3. Confidence is the way to go, withdrawal is NEVER EVER the way to go! She praised confident and forthcoming people in front of me, so I learned that boldness and confidence are traits that I must have, she also confessed to me her shortcomings and disappointments so I learnt from her lessons and moved on past them with a wealth of experiences that felt like they were mine.

4. This, too, always shall pass. She found joy and happiness in every possible occasion, so even when I felt that maybe she was a little bit overly joyous, she taught me that I must have fun!

5. Be curious and keep learning; better put -- go crazy about chasing knowledge. My mother made sure I understood the richness of a curious life. My mom lives a life of constant search, constant learning, constant trying, and constant growth. She is restless. She wants to do everything and learn from anything. I think she never left a stone unturned, until today, she keeps searching for that thing she loves to do, that thing she was born to do. Along the way, I witnessed the birth and death of many obsessions and hobbies, so as a result, I tested desserts and foods that never made sense but tasted yummy when she was experimenting for her Mama's Kitchen business. I saw our house turn into a ceramic art gallery when she believed she was an eager hidden artist. I lived through the phase when every single piece of cloth that she could draw on was used as a canvas for her drawing skills, my t-shirts and jeans included. She became an athlete that I had to work hard to keep up with, then a writer/reader/poet. I saw her become a philanthropist for the hungry and senior citizens, a volunteer who wants to revive and preserve the Palestinian identity, and of course an event planner.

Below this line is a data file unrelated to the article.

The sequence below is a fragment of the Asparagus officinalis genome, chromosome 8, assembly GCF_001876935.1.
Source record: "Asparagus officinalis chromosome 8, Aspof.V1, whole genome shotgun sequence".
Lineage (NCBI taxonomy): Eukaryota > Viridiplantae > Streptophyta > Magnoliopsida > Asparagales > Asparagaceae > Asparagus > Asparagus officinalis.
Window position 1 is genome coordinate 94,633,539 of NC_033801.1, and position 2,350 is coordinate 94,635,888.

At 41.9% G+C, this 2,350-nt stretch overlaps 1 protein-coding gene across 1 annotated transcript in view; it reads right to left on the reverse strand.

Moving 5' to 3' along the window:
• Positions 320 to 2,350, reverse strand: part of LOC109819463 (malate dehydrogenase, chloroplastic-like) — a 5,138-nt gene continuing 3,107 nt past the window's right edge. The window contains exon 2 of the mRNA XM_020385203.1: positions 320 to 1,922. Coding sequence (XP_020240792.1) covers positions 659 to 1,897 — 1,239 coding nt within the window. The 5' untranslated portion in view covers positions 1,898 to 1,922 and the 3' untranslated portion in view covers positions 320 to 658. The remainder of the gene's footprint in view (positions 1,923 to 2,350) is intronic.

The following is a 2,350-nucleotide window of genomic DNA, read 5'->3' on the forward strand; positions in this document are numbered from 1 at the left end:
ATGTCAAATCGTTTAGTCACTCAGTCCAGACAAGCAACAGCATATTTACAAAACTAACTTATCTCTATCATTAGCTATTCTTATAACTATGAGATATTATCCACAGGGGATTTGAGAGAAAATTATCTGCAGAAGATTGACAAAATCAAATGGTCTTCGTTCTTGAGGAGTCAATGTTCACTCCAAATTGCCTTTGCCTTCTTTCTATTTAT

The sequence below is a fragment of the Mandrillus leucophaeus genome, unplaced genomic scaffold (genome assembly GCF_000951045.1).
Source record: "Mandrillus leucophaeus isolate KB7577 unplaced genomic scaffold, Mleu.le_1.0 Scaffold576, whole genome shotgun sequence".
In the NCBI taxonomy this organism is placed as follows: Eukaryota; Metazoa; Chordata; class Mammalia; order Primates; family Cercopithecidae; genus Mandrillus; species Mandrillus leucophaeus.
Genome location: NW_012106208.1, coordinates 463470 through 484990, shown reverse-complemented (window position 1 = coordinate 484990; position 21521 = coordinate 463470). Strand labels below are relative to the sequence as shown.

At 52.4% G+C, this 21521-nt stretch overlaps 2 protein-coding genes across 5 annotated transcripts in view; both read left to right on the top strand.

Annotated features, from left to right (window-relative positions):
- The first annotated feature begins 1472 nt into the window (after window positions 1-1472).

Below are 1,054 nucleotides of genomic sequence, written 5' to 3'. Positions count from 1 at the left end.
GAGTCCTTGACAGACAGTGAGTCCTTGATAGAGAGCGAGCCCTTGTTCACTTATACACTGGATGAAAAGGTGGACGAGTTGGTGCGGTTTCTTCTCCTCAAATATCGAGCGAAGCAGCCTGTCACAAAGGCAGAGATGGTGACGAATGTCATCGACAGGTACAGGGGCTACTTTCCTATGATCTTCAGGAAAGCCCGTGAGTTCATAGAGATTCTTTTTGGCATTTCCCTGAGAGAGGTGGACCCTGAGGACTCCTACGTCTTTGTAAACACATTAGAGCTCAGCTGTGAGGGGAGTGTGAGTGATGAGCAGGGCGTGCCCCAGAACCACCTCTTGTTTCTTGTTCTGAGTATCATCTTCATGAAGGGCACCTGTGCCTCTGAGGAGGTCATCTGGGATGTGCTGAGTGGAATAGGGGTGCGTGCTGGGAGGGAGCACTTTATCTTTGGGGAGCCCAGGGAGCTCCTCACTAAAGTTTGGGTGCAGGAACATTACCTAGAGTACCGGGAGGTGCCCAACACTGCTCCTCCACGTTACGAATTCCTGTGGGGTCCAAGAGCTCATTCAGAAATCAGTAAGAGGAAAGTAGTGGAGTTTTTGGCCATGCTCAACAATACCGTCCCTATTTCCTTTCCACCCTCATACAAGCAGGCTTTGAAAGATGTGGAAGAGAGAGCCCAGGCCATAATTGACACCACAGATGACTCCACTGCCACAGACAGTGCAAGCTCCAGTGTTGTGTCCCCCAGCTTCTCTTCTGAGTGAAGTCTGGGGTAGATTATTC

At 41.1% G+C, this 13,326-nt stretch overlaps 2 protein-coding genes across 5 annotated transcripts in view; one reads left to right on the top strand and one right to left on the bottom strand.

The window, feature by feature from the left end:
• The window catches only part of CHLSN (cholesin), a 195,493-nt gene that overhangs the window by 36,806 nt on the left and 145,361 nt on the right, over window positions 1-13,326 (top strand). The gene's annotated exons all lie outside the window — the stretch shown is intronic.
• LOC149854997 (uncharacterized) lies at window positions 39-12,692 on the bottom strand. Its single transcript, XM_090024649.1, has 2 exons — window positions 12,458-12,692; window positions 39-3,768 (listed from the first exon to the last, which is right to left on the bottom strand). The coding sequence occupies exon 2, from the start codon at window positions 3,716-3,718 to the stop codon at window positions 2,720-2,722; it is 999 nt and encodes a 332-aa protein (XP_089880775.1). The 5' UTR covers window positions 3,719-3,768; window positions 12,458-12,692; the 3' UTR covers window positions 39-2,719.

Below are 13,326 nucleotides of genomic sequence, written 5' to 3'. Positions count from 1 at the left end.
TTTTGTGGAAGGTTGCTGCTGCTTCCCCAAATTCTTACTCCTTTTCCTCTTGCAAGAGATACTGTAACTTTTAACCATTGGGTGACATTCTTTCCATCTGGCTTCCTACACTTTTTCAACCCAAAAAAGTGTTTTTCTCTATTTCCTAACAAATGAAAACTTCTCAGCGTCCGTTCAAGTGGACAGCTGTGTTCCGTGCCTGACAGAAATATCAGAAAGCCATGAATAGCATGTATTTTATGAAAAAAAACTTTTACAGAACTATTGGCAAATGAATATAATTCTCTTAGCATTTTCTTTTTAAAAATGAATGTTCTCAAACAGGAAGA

6. People skills! My mother is a diplomat, she is that one person everyone loves despite their disputes. If two people are in total conflict, she would be the only common thing between them.

7. How to become a secrets magnet! I don't think she taught me that, I guess this is just hereditary super power! She is the secret keeper. She knows a whole lot about my friends, her friends, my siblings' friends. Sometimes people pour their heart to her not knowing why!